5. MC: You have great tips on everything from beauty and fitness to nutrition and makeup on your website. How do you find time to stay fit and do all this research?

JS: I am blessed with excellent organizational skills…okay, not really!  I am an avid “list maker.” If you saw all my lists, you might even think I suffer from Hypergraphia, but rest assured I don’t. Keeping lists not only keeps me organized and on-track, it also provides me with extra satisfaction when I can cross off the “done” items. Also, I am very disciplined when it comes to scheduling fitness. I don’t make “all the usual excuses,” such as: “I’m too tired,” “It’s too late,” “I’ll do it tomorrow,” “I worked out yesterday,” “I didn’t eat that much today…” the list goes on.

6. MC: At what age should a woman start following your advice?

JS: Well, interestingly, I don’t consider myself an “advice giver.” I am an imparter of information. I provide the information and the resources, conveniently, all in one place (AgingBackwards.com) and let people decide for themselves what fits into their lives. That’s one of the secrets to Aging Backwards. Stress causes aging and illness. Eliminate as much stress from your life as you possible can and you will be much better off. If your routine for staying young stresses you out, it cancels itself out. Here’s a little tip to help: Next time you find yourself worrying and stressing about something, tell yourself over and over, “90 percent of everything I worry about NEVER happens.” You’d be surprised at how that little affirmation can go a long way toward making you feel better.

7. MC: Can you be too old to start “aging backwards”?

JS: You’re never too old to start aging backwards! I even like to say you’re never too young either! I started working out consistently and deliberately at age 17 and I have never stopped for more than six weeks (to have a baby, wink).

8. MC: If a woman is over 65, where is the best place to start?

JS: The best place to start at any age, is to visit the Web site AgingBackwards.com and sign up for my free newsletter. The great news is you don’t get just me – you get a whole panel of experts in your inbox, including Dr. Al Sears, M.D. (anti-aging guru).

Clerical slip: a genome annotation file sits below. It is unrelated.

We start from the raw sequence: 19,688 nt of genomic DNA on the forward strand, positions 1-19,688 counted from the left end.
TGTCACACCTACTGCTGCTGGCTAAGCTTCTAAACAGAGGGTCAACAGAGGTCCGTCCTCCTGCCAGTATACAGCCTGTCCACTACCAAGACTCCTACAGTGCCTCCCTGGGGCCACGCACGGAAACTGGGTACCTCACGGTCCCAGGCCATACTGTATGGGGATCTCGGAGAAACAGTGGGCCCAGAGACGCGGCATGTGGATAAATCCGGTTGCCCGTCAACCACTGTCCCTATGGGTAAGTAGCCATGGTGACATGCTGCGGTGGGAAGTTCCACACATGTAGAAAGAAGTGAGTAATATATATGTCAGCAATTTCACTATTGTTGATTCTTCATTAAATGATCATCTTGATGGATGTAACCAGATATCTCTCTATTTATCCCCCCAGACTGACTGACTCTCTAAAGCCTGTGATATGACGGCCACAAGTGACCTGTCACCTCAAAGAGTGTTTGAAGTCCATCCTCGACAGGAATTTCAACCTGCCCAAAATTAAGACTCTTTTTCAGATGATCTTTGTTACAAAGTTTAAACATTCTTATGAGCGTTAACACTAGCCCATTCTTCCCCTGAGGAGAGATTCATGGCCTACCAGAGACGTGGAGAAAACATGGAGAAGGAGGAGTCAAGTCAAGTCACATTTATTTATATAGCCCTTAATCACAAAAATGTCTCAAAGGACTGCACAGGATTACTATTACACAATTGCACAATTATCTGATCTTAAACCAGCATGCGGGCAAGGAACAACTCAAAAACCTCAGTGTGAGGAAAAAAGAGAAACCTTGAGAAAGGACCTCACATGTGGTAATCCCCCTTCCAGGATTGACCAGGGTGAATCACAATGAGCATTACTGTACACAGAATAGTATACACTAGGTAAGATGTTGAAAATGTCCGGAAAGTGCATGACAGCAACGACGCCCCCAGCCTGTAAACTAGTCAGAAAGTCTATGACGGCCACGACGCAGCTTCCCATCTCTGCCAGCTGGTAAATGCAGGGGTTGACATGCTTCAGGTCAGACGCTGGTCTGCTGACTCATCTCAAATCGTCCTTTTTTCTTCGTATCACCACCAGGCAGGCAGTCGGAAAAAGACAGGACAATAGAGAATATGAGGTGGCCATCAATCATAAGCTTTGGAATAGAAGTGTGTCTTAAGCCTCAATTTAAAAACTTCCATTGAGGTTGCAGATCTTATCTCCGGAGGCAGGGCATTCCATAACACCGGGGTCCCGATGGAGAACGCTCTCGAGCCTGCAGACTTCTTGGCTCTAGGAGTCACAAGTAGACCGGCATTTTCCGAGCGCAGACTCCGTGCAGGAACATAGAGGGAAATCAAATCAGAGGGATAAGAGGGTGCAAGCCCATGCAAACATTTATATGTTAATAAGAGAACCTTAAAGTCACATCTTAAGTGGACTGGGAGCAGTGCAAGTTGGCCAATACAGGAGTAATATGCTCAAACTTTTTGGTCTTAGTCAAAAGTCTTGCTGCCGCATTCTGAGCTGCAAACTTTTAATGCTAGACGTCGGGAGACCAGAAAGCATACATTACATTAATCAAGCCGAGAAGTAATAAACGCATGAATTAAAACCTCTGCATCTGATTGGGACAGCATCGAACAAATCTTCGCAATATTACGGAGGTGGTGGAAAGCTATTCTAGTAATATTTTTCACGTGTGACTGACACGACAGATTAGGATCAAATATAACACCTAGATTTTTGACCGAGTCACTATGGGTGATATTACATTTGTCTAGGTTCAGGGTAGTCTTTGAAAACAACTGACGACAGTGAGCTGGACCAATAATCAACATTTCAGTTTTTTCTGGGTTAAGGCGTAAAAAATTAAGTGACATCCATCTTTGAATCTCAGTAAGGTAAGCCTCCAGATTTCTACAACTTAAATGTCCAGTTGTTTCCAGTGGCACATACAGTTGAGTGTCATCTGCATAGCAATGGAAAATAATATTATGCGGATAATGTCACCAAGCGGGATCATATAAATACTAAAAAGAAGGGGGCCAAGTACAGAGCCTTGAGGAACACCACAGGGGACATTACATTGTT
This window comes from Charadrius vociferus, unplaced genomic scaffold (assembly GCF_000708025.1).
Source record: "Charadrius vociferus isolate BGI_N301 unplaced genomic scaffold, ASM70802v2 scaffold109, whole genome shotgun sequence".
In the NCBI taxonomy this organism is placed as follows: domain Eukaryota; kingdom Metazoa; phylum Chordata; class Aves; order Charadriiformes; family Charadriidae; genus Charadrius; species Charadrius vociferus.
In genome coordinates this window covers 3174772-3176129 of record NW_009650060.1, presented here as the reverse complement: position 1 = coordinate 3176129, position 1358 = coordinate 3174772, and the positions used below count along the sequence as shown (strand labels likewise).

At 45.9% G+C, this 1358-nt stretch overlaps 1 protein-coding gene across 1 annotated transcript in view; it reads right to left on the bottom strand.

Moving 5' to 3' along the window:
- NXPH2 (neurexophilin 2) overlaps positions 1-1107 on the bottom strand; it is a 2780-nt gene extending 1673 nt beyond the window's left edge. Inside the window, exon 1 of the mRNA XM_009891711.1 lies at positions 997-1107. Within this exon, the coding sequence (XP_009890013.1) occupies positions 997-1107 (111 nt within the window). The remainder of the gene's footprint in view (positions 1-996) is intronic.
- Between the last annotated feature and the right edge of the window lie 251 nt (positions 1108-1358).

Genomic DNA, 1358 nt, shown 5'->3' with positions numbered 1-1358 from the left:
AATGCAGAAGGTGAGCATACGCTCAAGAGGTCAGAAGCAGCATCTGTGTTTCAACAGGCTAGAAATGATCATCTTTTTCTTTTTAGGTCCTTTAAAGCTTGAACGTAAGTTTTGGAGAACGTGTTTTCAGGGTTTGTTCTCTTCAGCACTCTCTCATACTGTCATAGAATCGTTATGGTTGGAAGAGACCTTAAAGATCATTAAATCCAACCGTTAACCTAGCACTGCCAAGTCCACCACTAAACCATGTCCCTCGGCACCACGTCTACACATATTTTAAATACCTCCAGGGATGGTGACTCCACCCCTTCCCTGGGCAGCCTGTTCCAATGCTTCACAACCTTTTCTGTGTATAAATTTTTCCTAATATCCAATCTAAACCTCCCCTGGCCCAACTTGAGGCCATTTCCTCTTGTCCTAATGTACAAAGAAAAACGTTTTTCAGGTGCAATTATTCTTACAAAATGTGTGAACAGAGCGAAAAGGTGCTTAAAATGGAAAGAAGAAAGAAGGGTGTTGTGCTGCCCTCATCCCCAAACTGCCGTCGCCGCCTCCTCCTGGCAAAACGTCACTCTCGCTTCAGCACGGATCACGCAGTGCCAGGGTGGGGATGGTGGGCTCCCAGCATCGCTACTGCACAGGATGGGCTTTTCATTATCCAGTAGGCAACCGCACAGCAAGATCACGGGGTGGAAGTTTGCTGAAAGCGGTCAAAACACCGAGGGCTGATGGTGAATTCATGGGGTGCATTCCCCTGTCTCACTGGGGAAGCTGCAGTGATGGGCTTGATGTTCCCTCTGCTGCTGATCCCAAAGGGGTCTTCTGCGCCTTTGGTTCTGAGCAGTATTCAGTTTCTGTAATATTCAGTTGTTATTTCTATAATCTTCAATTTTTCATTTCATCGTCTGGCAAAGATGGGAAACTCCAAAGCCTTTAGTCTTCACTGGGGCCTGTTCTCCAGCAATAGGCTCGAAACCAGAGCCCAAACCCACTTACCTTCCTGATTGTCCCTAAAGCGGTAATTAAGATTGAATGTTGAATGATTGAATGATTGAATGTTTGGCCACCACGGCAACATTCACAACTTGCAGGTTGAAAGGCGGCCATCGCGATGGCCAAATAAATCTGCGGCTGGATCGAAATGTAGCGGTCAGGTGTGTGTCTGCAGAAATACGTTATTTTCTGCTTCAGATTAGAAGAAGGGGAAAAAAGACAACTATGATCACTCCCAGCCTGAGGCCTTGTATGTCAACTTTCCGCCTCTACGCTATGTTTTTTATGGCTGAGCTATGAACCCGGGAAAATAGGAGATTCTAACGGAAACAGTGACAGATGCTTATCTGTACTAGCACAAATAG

Thanks again for inviting me!!

This has been great Jackie! Your website and Twitter posts are fun and easy to follow. In fact, you are amazing. Thank you for devoting your time to helping us feel and look younger!

 

 

Purpose Of Aging

WHY AGE?

I mean everyone believes there are purposes to all the other stages of life. According to the Oxford American Dictionary purpose means, doing something with an intention and not by chance. Infancy, childhood, adolescence, and adulthood all are recognized as periods of growth and development. They are automatic and sequential. They have the purpose of coming into adulthood. Well, midlife is sequential too. Unlike the others, no one pays much attention to its complexities and developmental purpose.  It was, until fairly recently, a period of crisis. Historically men reaching midlife would leave their wives or change jobs and act oddly. They became typecast, because they went into therapy when this happened. Overall, most people see midlife and up as a time to hold onto the past, to preserve youth. For example, when I told my cardiologist that I was blogging and doing videos about the value of aging he asked,”Is there anything good about aging?”

VALUE IN AGING?

Someone could say aging means we are closer to death. But are we? Can’t and don’t we die at many different ages? Here, I am talking about an intrinsic value in the aging process, even after we reach and go deeply into midlife and through the 60′s, 70′s , 80′s and 90′s. Now, there are physiological changes that occur naturally. These are known to  promote wisdom and societal nurturing. Some changes are so precious, I would have loved to have had them as early as possible in life. They would have made my life a lot easier. Many are only possible with the repetition and the experience age offers.

CHANGE OR DIE INSIDE

If I look at the internal pull and drive to change in midlife and the pressures  and pulls to change in the earlier stages of life, I am aware they all have something in common. The desire to be more alive!  Remember how it was? Think about what it felt like to want and get that first great job you hungered and prayed for.  What did you think you would get? I thought I would belong to a new club of people who made money to support themselves. Since I’d never done that before, it was a miracle. Wow, I had become a counselor for a program at Wesleyan University right out of college. I had fulfilled my purpose and felt alive with possibility and excitement.

TALK ABOUT EXCITEMENT

Midlife and aging seem to me to be about having lived one life and beginning a new one. This new life is filled with passions and ventures. We find direction from our unfinished interests in the past, or from new explorations in the present. Suddenly, a lawyer starts playing rock and roll with a band he gets together. A computer consultant returns to college to get a masters degree in spiritual leadership.  People in their 80′s go back to college for a degree. One women who was 89 when she graduated  with a BA, got a standing ovation from the entire class. Why not? You can do anything if you are willing to go through what it takes to do it. Isn’t that great?